Atop a Tower of Grief, a Place to Breathe
Author: Sonia Rai
In the last few weeks, people all over the world have watched as the life they once knew, piece by piece, was stripped away from them. People have woken up every day to a world filled more and more with shadows. People have woken up to see the ever expansive landscape of their life become limited. They’ve bit by bit had to let go of things that are outside of their control and retreat further and further inward.
Gone are the distractions. Gone are the loud parties. Gone are the empty moments that they tried to fill with empty people. And many people have slowly come to realize that pretty soon, they were going to have nowhere else to go but the four walls of their homes, where ultimately, they would have to deal with that place not many of them ever cared to venture: the inner world of their own minds.
The inner caverns of our minds are where we find anxiety lurking and fears creeping up behind us. Many of our inner worlds hold skeletons shattered by the hatchets we refused to bury. Many of our inner worlds are ruled only by shrieking chaos. My inner world used to terrify me. So I kept it locked up and used every excuse I had not to venture within arm’s length of its door. But after John died, that door was blown wide open.
Fitting some pieces back together
And from it, the wreckage of every experience I’d ever had and every emotion I’d never dealt with came spewing out, and I had no choice but to look at the chaos around me and try to start fitting some pieces back together without knowing how any of it was supposed to look.
I spent the better part of the last year rebuilding my inner world. Pulling splinters from bleeding hands and walking away in frustration more times than I can remember. But continuing to build, and mold, and shape. And it’s only in the last few weeks that I have been able to see what I’ve been building in the last year. It’s only recently that I can see that I was building a tower. A majestic one. One that sits high above the clouds like a castle from a fairy tale. Somehow I seem to have built a beautiful tower out of mangled and charred debris.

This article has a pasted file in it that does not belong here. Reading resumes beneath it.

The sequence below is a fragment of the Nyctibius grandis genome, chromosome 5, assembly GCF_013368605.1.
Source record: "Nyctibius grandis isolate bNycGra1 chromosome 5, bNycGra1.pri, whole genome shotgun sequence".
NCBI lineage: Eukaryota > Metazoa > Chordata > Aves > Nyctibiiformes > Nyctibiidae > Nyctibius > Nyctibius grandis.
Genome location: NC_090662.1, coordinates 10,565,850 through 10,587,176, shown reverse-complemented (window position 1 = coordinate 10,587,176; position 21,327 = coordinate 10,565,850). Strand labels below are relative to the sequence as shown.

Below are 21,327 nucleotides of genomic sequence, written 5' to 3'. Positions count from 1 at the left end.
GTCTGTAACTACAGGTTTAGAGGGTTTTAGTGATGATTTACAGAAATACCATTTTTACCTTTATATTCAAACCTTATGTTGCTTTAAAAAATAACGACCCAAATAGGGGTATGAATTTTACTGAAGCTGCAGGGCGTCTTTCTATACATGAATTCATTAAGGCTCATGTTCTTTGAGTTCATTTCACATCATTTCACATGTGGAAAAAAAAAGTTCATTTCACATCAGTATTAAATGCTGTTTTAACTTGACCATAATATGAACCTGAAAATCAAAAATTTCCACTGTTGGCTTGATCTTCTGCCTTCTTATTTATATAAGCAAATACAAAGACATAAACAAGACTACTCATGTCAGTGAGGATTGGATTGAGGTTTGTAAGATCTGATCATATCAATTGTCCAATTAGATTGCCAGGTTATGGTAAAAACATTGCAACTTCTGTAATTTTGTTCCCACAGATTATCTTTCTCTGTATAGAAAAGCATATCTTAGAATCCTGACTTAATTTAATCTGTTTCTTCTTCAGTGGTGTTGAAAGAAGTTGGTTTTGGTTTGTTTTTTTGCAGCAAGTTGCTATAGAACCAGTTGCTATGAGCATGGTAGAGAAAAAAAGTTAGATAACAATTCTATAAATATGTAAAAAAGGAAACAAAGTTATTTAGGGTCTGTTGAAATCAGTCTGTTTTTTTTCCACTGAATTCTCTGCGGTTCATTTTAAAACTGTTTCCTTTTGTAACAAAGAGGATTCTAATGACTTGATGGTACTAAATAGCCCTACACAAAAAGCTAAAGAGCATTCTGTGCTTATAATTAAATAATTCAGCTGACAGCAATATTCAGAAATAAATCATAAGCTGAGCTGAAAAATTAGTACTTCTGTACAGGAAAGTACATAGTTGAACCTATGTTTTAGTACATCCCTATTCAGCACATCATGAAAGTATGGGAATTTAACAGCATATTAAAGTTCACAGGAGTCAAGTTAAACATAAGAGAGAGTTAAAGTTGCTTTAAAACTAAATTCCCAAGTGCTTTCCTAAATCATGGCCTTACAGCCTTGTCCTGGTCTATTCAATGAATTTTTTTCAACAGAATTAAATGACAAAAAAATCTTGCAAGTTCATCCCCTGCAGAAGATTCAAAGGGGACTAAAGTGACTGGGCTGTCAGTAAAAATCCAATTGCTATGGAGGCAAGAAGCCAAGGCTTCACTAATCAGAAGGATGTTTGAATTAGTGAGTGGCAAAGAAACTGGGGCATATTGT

It’s almost as if this inner world was crafted by the hands of someone who loved me. Deeply. Someone who couldn’t help with the wreckage of my outer world, so did what he could with the wreckage of my own mind. It’s almost as if I sit in a house built by the kind of love that only grief could unleash. There are no shadows here. There are no unlit corners. There are no skeletons. Or daggers. Or ghosts.
From Wreckage, a New Perspective
There is candlelight. There is magic and wonder and fairy houses. There are subtle hints of blue. There are books. And words. And there is love. There is so much beauty in the tower that John built for me out of the wreckage of my grief. There is a place for me to sit high above the chaos of the world and just peer off into the clouds. I’m reminded here that the wind can only carry the echoes of cries so far up. I could ignore the world’s pain from here. Easily. But I won’t.
It’s from this tower that I am able to take deep breaths of clean air. And kiss the whispers of my loved ones every morning before wandering down to the ground and, placing my ear against the door for a second, begin to venture out to do what I know must be done … to minister to the pain of others. The tower that was built from my grief is only for rest. And perspective.
It is for a bird’s eye view so I can find people who need me and walk to them. So that I can find people that desperately need magic. And words. And wonder. And love. This tower was built for me so that I can find people in pain, kneel beside them, and whisper: I know your world is burning. Mine was, too. But look … look at that castle in the sky. Look at what can be built from the ashes of a wrecked life.
Sonia Rai is the surviving girlfriend of Capt. John Graziano, U.S. Air Force, who died in an aviation accident in 2018. This blog is shared, with Sonia’s permission, from her website, Grounseling.com.